7 Coefficient of Permeability The notation for coefficient of permeability is k. It is sometimes called hydraulic conductivity. Typical Values k k Soil Type cm/sec ft/min Clean Gravel 1.0 to to 200 Coarse Sand 0.01 to to 2.0 Fine Sand to to 0.02 Silty Clay to to Clay Less Than Less Than Laboratory Tests to Determine Coefficient of Permeabilty Constant Head Permeability Test (Granular soils) Falling Head Permeability Test (Fine grained soils) Both of these tests will be conducted as laboratory exercises. 14 7

8 Constant head test Recommended for coarse grained soils. Steady total head drop h is measured across gauge length L, as water flows through a sample of crosssection area A. 15 Constant head test 16 8

9 Falling head test Recommended for fine grained soils. Total head h in standpipe of area a is allowed to fall; heads h1 and h2 are measured at times t1 and t2. Hydraulic gradient Dh/L varies with time. 17 Falling head test 18 9

10 Two Dimensional Flow Seepage and Flow Nets In the previous section the seepage problems discussed were all lab models consisting of onedimensional flow. In field construction, structures used for water barriers generally involve two or three dimensional seepage flow, such as: (1) Cofferdam cells (sheet pile wall) and Concrete dams (2) Earth dams and levees. 19 The purposes of studying the seepage conditions under or within these structures are: to estimate the rate of flow (reservoirs for keeping water cut off ability) to estimate seepage force (uplift force) (erosion) to estimate pore pressure distribution for effective stress analysis 20 10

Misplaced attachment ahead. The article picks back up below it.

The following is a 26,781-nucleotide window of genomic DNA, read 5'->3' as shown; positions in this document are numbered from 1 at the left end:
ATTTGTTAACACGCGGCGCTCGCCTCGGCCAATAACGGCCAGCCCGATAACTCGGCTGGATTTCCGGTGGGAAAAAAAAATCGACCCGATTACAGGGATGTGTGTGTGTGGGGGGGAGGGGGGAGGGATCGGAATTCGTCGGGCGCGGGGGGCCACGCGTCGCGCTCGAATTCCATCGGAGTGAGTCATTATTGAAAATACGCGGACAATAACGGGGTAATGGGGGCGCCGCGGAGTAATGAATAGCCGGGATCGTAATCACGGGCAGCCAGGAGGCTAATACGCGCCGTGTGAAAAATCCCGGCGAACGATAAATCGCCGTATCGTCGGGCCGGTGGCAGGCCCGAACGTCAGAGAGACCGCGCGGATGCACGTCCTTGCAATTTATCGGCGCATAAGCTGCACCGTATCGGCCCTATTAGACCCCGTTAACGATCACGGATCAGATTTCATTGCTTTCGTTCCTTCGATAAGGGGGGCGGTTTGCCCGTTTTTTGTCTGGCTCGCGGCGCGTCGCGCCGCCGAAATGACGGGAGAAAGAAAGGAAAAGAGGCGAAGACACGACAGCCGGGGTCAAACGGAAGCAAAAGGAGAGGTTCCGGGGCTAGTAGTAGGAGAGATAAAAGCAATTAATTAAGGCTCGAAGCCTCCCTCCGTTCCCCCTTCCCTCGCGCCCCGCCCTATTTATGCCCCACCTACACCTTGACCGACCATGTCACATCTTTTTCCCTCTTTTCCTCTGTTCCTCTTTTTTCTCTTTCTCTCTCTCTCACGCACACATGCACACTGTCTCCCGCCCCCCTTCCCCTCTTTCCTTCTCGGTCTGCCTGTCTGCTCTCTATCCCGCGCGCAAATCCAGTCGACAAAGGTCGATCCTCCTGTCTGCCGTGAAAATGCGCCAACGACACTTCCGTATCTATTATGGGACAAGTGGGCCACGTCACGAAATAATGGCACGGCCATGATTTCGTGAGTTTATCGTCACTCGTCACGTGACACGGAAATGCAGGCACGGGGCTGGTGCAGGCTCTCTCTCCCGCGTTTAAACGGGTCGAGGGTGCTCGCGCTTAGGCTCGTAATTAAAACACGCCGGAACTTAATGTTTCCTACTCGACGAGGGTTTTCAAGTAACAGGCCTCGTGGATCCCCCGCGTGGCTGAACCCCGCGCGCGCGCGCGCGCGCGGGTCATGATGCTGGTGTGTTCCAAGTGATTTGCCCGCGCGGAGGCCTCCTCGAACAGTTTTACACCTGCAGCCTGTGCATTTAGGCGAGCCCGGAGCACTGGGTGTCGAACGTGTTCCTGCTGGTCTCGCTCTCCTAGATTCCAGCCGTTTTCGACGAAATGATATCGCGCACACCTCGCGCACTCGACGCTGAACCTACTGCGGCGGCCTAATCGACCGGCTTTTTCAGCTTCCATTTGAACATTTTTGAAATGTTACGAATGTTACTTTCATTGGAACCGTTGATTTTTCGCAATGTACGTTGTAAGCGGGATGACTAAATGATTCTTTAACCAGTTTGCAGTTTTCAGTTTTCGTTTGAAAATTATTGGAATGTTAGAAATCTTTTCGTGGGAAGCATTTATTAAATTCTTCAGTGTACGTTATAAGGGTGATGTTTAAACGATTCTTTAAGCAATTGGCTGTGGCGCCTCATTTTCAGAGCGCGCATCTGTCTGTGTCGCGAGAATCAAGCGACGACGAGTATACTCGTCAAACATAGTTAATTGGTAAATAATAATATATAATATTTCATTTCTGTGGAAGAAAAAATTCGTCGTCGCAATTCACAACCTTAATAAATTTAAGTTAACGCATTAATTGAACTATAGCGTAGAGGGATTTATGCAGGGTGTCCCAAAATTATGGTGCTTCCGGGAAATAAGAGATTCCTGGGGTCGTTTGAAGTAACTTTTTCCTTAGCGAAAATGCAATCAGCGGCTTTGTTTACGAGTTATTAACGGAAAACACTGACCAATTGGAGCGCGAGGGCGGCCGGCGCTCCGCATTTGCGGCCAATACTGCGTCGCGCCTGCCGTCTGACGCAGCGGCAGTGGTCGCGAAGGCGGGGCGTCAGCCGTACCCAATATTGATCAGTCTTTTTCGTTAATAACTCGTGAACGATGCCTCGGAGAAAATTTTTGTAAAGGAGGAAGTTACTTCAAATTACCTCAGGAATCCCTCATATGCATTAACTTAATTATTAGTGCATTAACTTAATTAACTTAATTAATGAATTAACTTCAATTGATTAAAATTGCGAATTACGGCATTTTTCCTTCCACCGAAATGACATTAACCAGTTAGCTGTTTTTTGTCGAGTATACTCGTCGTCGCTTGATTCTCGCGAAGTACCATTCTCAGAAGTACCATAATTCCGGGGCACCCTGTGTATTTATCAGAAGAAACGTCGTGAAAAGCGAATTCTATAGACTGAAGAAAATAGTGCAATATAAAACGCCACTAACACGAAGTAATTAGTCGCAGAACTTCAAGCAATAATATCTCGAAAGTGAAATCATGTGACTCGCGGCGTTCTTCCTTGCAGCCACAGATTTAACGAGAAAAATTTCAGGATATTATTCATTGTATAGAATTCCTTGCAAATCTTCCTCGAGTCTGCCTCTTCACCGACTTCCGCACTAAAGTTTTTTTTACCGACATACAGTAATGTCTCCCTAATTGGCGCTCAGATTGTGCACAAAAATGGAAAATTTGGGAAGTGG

11 Two Dimensional Flow Laplace's Equation of Continuity A. Anisotropic Soil B. Isotropic Soil

12 From Darcy s law: For isotropic permeability, Kz = Kz = k, giving 23 Solutions to Laplace's Equation Computer solutions using finite element or finite difference techniques. Graphical solutions known as flow nets